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And the crimson streak on ocean's cheek

Grows into the great sun,

3. Noiselessly as the spring time

Her crown of verdure weaves,
And all the trees on all the hills

Open their thousand leaves, -
So, without sound of music

Or voice of them that wept,
Silently down from the mountain crown

The great procession swept.

4. Perchance the bald old eagle,

On gray Bethpeor's height,
Out of his rocky eyry

Looked on the wondrous sight.
Perchance the lion stalking,

Still shuns that hallowed spot,
For beast and bird have seen and heard

That which man knoweth not.

5. But when the warrior dieth,

His comrades in the war,
With arms reversed and muffled ? drum,

Follow the funeral car.
They show the banners taken,

They tell his battles won,
And after him lead his masterless steed,

While peals the minute gun.

6. Amid the noblest of the land

Men lay the sage to rest,
And give the bard an honored place
• With costly marble dressed.
In the great minster transept,

Where lights like glories fall,
And the sweet choir* sings, and the organ rings,

Along the emblazoned wall.

7. This was the bravest warrior
* That ever buckled sword;
This the most gifted poet

That ever breathed a word;
And never earth's philosopher

Traced, with his golden pen,
On the deathless page, truths half so sage,

As he wrote down for men.

8. And had he not high honor ?

The hill side for his pall;
To lie in state while angels wait

With stars for tapers tall;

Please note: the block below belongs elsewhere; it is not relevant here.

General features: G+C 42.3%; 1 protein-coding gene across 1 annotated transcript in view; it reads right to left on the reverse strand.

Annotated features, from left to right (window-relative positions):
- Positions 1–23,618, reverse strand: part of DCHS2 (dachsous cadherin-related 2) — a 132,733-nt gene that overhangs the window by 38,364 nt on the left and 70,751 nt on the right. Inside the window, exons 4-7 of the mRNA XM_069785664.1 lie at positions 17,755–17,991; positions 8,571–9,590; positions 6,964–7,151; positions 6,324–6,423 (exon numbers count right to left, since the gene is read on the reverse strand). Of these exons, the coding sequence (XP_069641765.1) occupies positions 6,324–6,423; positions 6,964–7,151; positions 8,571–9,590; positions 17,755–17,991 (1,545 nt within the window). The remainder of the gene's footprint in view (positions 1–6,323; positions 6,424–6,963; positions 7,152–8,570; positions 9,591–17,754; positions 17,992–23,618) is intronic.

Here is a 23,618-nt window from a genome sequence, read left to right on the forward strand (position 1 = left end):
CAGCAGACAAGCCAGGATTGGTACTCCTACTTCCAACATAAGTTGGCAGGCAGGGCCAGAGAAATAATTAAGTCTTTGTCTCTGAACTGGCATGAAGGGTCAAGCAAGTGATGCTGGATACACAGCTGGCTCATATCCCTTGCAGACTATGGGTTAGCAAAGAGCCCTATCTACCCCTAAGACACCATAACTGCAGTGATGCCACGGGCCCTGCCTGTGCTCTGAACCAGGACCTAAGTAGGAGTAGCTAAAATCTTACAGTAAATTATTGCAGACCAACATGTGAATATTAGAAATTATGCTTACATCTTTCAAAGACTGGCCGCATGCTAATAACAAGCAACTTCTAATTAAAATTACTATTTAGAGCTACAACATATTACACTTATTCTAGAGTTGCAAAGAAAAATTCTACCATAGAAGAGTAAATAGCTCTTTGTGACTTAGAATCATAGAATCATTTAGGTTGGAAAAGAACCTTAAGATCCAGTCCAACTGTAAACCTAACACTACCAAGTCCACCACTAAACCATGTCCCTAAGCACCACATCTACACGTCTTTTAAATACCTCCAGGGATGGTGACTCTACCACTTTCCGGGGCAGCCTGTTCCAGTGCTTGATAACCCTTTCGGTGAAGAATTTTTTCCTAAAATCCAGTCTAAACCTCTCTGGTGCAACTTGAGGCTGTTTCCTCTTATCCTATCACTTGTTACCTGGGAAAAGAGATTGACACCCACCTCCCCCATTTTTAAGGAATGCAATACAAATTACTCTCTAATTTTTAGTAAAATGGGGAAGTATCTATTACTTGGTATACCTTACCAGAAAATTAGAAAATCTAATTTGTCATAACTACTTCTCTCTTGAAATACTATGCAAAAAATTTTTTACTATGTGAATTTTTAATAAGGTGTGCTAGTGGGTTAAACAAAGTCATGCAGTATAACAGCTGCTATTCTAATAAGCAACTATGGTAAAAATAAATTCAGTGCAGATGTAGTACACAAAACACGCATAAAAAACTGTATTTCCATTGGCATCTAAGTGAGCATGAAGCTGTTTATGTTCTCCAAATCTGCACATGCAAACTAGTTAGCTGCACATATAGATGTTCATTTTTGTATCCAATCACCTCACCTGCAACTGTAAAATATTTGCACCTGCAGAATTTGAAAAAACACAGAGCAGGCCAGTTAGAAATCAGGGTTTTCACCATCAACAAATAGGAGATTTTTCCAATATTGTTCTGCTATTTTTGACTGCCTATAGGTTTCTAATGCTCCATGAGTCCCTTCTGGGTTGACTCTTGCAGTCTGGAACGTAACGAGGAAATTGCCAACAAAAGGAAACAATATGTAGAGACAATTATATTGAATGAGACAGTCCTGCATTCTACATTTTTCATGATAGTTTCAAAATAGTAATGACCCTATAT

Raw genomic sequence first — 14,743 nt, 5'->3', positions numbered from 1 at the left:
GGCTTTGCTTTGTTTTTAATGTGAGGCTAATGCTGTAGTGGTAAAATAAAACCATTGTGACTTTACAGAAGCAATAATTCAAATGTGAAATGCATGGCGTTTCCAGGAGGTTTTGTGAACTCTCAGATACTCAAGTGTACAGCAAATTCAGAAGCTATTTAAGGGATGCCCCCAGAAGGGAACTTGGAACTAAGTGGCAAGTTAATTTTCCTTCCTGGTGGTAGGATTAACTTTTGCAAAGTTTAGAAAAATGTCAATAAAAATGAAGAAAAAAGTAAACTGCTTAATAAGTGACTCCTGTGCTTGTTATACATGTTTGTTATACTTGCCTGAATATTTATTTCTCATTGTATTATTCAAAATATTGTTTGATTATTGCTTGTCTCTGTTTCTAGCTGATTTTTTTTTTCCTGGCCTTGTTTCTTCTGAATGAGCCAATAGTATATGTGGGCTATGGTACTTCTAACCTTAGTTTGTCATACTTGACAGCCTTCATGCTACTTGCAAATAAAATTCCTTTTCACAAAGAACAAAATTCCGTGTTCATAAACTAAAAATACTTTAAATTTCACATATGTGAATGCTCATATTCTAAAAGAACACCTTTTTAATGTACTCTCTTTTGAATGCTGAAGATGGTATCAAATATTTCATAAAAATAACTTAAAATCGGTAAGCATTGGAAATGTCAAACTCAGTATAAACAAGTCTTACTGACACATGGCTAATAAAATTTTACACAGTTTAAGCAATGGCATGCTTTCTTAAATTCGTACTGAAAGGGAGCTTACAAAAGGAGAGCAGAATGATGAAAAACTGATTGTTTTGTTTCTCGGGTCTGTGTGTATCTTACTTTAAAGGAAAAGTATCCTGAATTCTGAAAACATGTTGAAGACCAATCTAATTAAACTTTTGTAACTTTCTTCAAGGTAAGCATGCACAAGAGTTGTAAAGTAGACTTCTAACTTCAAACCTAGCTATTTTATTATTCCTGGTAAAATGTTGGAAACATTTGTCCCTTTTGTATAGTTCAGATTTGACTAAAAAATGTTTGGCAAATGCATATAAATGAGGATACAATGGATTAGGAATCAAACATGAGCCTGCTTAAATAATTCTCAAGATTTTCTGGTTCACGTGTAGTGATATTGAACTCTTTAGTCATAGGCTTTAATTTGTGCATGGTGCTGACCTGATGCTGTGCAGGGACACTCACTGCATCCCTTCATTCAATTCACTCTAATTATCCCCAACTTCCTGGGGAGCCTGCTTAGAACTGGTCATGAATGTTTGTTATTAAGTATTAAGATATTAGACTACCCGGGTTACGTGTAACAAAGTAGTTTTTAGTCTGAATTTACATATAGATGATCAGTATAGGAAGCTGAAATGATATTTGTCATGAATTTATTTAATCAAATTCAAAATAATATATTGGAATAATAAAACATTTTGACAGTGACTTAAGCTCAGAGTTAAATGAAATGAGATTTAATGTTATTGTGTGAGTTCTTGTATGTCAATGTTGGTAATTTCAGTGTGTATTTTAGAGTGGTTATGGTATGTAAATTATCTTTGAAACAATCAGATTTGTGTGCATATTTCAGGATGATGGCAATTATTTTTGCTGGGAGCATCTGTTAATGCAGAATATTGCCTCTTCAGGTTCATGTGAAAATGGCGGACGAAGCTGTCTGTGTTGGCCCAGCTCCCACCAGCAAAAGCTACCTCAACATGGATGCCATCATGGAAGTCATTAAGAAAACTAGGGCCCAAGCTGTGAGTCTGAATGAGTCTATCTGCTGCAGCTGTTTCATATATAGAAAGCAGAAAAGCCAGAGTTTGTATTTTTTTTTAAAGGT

And the dark rock pines, like tossing plumes,

Over his bier to wave;
And God's own hand, in that lonely land,

To lay him in the grave;

9. In that deep grave, without a name,

Whence his uncoffined clay
Shall break again — most wondrous thought !-

Before the judgment day,
And stand with glory wrapped around

On the hills he never trod,
And speak of the strife that won our life

With the Incarnate 6 Son of God,

10. O lonely tomb in Moab's land,

O dark Bethpeor's hill, Speak to these curious hearts of ours, . And teach them to be still.

God hath his mysteries of grace

Ways that we cannot tell;
He hides them deep, like the secret sleep

Of him he loved so well.

I STALK'ING. Stealthily walking in called the transept. The transept search of prey.

divides the long aisle into two un• MUF'FLED. Having something equal parts, the longer of which

wound round so as to render the is called the nave, and the other sound low or solemn.

the choir. 8 MIN'STER TRĂN'SĚPT. A minster 4 Choir. A band of singers in church

is a monastic or a cathedral church. service; also, the part of a church The ground plan of minsters is where the singers are placed. usually in the form of a cross, with 6 ĚM-BLĀ'ZONĘD. Adorned with arone long aisle and a short one morial ensigns or badges. crossing it. The cross aisle is 6 [N-CÄR'NẠTE. Embodied in flesh.

XLV.-MOTIVES TO INTELLECTUAL ACTION IN

AMERICA.

GEORGE S. HILLARD. 1. The motives to intellectual' action press upon us with peculiar force, in our country, because the connection is here so immediate between character and happiness, and because there is nothing between us and ruin, but intelligence which sees the right, and virtue which pursues it, There are such elements of hope and fear, mingled in the great experiment which is here trying, the results are so momentous to humanity, that all the voices of the past and the future seem to blend in one sound of warning and entreaty, addressing itself not only to the general, but ta the individual ear.